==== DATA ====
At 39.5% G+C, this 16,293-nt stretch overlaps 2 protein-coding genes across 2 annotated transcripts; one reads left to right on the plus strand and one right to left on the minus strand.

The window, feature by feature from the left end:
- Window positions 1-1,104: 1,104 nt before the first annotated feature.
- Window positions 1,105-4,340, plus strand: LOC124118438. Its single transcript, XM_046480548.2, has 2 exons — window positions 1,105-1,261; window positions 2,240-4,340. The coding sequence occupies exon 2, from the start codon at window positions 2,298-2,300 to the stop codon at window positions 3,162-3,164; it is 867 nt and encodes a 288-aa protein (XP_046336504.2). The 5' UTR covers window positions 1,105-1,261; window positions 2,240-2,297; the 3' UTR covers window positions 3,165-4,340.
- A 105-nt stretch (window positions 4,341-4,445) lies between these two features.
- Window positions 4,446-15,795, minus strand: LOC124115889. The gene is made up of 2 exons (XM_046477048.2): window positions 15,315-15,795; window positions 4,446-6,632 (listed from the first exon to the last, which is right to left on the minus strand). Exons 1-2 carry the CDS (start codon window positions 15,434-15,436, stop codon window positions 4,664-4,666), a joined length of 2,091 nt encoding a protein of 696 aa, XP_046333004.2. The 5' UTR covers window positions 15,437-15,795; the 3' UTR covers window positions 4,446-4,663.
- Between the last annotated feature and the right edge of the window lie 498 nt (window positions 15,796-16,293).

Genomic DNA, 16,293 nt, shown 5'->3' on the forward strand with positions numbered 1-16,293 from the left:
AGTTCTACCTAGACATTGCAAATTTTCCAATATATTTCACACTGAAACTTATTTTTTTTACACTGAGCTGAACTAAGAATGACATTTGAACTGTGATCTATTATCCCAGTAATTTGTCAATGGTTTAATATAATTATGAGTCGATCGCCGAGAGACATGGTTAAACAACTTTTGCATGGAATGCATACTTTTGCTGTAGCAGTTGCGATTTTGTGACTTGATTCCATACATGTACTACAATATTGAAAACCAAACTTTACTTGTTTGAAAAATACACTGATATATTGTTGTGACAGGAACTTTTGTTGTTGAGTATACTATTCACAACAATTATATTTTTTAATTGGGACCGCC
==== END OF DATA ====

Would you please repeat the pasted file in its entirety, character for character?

At 39.5% G+C, this 16,293-nt stretch overlaps 2 protein-coding genes across 2 annotated transcripts; one reads left to right on the plus strand and one right to left on the minus strand.

The window, feature by feature from the left end:
- Window positions 1-1,104: 1,104 nt before the first annotated feature.
- Window positions 1,105-4,340, plus strand: LOC124118438. Its single transcript, XM_046480548.2, has 2 exons — window positions 1,105-1,261; window positions 2,240-4,340. The coding sequence occupies exon 2, from the start codon at window positions 2,298-2,300 to the stop codon at window positions 3,162-3,164; it is 867 nt and encodes a 288-aa protein (XP_046336504.2). The 5' UTR covers window positions 1,105-1,261; window positions 2,240-2,297; the 3' UTR covers window positions 3,165-4,340.
- A 105-nt stretch (window positions 4,341-4,445) lies between these two features.
- Window positions 4,446-15,795, minus strand: LOC124115889. The gene is made up of 2 exons (XM_046477048.2): window positions 15,315-15,795; window positions 4,446-6,632 (listed from the first exon to the last, which is right to left on the minus strand). Exons 1-2 carry the CDS (start codon window positions 15,434-15,436, stop codon window positions 4,664-4,666), a joined length of 2,091 nt encoding a protein of 696 aa, XP_046333004.2. The 5' UTR covers window positions 15,437-15,795; the 3' UTR covers window positions 4,446-4,663.
- Between the last annotated feature and the right edge of the window lie 498 nt (window positions 15,796-16,293).

Genomic DNA, 16,293 nt, shown 5'->3' on the forward strand with positions numbered 1-16,293 from the left:
AGTTCTACCTAGACATTGCAAATTTTCCAATATATTTCACACTGAAACTTATTTTTTTTACACTGAGCTGAACTAAGAATGACATTTGAACTGTGATCTATTATCCCAGTAATTTGTCAATGGTTTAATATAATTATGAGTCGATCGCCGAGAGACATGGTTAAACAACTTTTGCATGGAATGCATACTTTTGCTGTAGCAGTTGCGATTTTGTGACTTGATTCCATACATGTACTACAATATTGAAAACCAAACTTTACTTGTTTGAAAAATACACTGATATATTGTTGTGACAGGAACTTTTGTTGTTGAGTATACTATTCACAACAATTATATTTTTTAATTGGGACCGCC